I’ve added a global volume register to the audio side of things now, so that’s one less thing to worry about :slight_smile:



This Wii controller works with the Pacman game unchanged, but it needs some configuration as the button and joystick values are different. It has 11 buttons, a Dpad and two joy sticks, so should cope with most games.

I think my grandson got it for playing GoldenEye. 007.


If you use the Nintendo SNES Classic controller, you need to initialise it with:

i2c_write(0xf0, 0x55);


i2c_write(0xfb, 0x00;

(Instead of i2c_write(0x40, 0x00)).

It has 12 buttons including the Dpad, and they are in the last 2 of the 6 bytes returned by the device, so games will need changing slightly to use it.

I think all the Nintendo controllers will use one of these two initialisation sequences, and they all return 6 bytes of data.

I might implement dip switches, in the style of classic arcade game machines, to choose which controller to use for my Pacman game, so two dip switches could select Wii Nunchuk, Wii professional controller, SNES Classic, or button input.

I suspect that it is about time to start new topics for this stuff, perhaps one for the portable console, one for the VGA consoie, and one for Game development.


It sounds like your poor grandson is losing all of his toys to your lab :joy:


Don’t worry about him. He has now moved on to a Nintendo Switch :grinning:


I have @Fabien’s portable version working now with the 8-bit parallel ili9341 TFT LCD interface. One thing that threw me for a while is that the documentation for the BuyDisplay EasytRising LCD calls the 8 data pins DB0, DB1 … etc. and the pins.pcf file called them lcd_D0, lcd_D1 … , but the numbering is in the opposite direction with DB0 connected to lcd_D7 :confused:

I bought the 4-pin SPI version of the LCD first and have that working with my BlackIce II Ice40 FPGA, so it should not be hard to make it work with the BX. However it will probably be too slow for this as I doubt if it will do even 20fps.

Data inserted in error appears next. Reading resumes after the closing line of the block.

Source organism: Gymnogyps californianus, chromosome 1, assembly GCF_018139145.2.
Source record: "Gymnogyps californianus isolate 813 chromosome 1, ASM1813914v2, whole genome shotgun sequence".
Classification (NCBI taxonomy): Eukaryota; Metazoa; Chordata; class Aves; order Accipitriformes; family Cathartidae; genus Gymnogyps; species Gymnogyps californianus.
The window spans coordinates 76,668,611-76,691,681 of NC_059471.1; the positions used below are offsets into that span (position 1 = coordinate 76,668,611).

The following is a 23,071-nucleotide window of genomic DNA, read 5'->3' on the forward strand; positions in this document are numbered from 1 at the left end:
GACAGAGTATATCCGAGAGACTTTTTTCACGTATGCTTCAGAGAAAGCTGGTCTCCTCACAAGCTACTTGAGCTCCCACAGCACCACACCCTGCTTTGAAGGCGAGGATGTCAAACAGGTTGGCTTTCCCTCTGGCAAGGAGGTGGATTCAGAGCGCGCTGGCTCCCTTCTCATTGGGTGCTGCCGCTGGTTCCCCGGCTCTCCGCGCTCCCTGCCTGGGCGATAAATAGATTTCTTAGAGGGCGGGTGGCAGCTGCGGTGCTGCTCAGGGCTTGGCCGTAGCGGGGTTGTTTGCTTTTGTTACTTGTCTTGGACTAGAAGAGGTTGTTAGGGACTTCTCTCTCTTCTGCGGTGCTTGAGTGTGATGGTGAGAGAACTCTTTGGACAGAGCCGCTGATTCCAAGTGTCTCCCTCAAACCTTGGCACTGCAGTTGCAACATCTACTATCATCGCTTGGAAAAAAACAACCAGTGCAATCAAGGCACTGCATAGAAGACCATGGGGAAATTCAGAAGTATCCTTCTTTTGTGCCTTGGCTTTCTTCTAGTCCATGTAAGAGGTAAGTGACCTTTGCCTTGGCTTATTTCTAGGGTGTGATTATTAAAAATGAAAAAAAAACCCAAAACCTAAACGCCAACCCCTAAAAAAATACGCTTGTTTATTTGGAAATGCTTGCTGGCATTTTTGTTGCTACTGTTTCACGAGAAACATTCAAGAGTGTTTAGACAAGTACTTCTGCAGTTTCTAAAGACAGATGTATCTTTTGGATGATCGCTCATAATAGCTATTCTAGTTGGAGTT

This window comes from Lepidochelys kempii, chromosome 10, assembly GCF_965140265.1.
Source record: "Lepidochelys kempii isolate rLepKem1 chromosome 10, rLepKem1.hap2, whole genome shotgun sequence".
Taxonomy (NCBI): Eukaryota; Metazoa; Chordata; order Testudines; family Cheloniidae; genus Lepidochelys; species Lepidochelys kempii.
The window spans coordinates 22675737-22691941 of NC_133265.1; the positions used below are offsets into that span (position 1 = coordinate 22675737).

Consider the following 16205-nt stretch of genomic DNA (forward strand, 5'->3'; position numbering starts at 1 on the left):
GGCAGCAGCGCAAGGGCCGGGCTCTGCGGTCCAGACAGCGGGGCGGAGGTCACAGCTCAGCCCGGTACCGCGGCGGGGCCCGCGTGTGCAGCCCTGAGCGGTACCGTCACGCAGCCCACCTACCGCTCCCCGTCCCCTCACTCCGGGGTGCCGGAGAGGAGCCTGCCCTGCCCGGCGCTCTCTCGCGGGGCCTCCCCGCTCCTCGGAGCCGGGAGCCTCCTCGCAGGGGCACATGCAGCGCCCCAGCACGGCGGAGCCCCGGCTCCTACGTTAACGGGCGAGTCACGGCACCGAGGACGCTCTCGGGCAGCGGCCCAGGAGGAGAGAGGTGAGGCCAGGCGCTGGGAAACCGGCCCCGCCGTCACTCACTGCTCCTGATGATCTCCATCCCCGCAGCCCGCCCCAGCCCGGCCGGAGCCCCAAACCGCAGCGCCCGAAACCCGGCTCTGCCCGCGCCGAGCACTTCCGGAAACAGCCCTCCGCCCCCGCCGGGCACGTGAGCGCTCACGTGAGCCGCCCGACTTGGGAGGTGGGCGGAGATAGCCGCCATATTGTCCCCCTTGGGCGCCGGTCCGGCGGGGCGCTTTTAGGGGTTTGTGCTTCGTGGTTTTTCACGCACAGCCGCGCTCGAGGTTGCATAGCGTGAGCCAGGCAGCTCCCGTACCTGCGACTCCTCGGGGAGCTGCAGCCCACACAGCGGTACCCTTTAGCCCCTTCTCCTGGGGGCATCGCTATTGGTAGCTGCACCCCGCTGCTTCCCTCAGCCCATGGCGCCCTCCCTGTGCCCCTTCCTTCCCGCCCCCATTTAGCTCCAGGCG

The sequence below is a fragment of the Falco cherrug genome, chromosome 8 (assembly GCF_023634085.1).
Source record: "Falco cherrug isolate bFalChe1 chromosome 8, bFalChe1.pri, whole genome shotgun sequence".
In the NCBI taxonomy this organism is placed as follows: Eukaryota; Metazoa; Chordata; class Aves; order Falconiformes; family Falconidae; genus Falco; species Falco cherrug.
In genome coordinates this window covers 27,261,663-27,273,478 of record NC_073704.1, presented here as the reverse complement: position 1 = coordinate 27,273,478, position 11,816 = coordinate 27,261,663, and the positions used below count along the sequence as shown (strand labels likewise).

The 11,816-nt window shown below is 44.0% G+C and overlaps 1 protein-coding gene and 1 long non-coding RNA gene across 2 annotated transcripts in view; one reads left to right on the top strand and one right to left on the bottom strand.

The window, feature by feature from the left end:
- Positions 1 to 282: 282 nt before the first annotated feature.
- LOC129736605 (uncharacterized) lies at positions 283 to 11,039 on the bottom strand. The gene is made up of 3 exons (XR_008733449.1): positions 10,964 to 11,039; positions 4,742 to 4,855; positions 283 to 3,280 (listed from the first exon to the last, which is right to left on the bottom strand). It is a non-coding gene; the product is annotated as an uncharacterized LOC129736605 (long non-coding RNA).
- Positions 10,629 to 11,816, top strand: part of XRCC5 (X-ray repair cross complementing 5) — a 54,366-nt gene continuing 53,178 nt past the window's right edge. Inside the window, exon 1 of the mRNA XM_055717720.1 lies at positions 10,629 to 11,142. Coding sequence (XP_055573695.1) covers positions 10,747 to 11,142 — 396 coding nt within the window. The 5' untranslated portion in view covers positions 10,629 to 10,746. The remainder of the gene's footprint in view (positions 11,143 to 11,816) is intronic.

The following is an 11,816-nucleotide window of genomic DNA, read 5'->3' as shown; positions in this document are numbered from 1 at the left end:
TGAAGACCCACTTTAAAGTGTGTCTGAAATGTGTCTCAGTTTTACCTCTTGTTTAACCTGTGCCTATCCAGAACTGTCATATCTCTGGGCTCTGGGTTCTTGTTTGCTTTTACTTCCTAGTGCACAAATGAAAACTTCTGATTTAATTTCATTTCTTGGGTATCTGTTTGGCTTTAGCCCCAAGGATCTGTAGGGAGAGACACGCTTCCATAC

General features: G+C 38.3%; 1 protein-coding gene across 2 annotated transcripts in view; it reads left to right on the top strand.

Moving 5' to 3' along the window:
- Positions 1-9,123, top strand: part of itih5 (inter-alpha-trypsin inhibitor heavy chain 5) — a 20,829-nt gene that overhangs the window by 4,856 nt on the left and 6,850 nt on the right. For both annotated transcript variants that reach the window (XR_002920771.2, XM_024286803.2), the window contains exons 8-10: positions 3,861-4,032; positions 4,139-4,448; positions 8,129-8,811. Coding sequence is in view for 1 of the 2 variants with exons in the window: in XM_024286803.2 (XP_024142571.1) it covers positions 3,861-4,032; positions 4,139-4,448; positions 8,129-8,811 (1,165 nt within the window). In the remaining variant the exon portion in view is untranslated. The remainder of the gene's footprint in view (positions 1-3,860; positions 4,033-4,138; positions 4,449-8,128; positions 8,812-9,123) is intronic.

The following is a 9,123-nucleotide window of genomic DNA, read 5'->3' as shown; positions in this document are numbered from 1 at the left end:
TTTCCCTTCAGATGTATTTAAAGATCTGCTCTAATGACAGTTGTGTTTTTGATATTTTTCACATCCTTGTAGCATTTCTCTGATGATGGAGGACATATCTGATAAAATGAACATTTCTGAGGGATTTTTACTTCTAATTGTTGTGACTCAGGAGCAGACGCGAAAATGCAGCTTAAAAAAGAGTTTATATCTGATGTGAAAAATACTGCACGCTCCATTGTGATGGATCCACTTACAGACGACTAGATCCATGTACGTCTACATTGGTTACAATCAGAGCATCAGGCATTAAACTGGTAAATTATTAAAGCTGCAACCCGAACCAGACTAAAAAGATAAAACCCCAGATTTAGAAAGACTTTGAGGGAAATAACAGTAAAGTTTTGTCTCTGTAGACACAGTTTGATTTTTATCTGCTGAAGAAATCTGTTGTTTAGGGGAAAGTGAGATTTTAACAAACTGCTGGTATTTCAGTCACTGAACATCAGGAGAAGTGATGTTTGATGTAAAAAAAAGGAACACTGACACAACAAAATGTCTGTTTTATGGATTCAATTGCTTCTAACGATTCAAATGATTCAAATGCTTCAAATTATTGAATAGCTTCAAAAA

The only difference between the variants of the displays is jumpers with solder bridges, so I could convert it to an 8-bit interface.

I am going to look next at merging Fabien’s work with the latest version of @gundy’s and mine and get Pacman and my platformer demo working on it.


That’s great!

Yeah I noticed that afterwards, I guess that’s the good thing about FPGAs, these kind of mistakes are not hard to solve :slight_smile:.

The LCD screen is refreshing at 50Hz. It would be best to be able to send the entire frame faster than that so we avoid the tearing effect. This requires sending the bytes at more than 10Mhz. So far I didn’t achieve this speed, my FPGA/Verilog knowledge is limited.

Update on the prototype board, I have received the components and the PCBs should be here this week (fingers crossed).


Hi @Fabien, I am struggling to get your ili9341 working reliably.

The first problem is that it does not start up reliably. That seems to be because you are only setting nreset for one clock cycle. I added a delay_ticks of ms5 to the RESET state, and that seems to have fixed that.

Another problem is the colours. The initialisation sequence includes 0x36 (MADCTL) 08, which sets the colour mapping to BGR. You had set colours in RGB order, so I reversed those. Also you were setting the G value to 5 bits, not six when it was set (6’b11111 not 6.b111111) which messed up colours with green in them. So I fixed that. I have left it as BGR.

There is also the problem that the image is horizontally and (at least with my screen orientation) vertically flipped, so I I am changing things. so that xpos and ypos count down.

I also found a problem in @gundy’s top.v module that stopped buttons working when i2c was not defined, so it now sets i2c_iomem_ready to i2c_en not 1, when i2c is not defined and similarly for gpio, and that fixed that problem, so I can now use button input without having to include the i2c code.

The final (I hope) problem is that it appears to sending each 16-bit pixel twice, so that the screen is stretched vertically and you only see half of it. I am currently trying to understand the complex interaction between all the state variables to try to see what is going on., and will look at what the maximum rate that we can send data at, at the same time.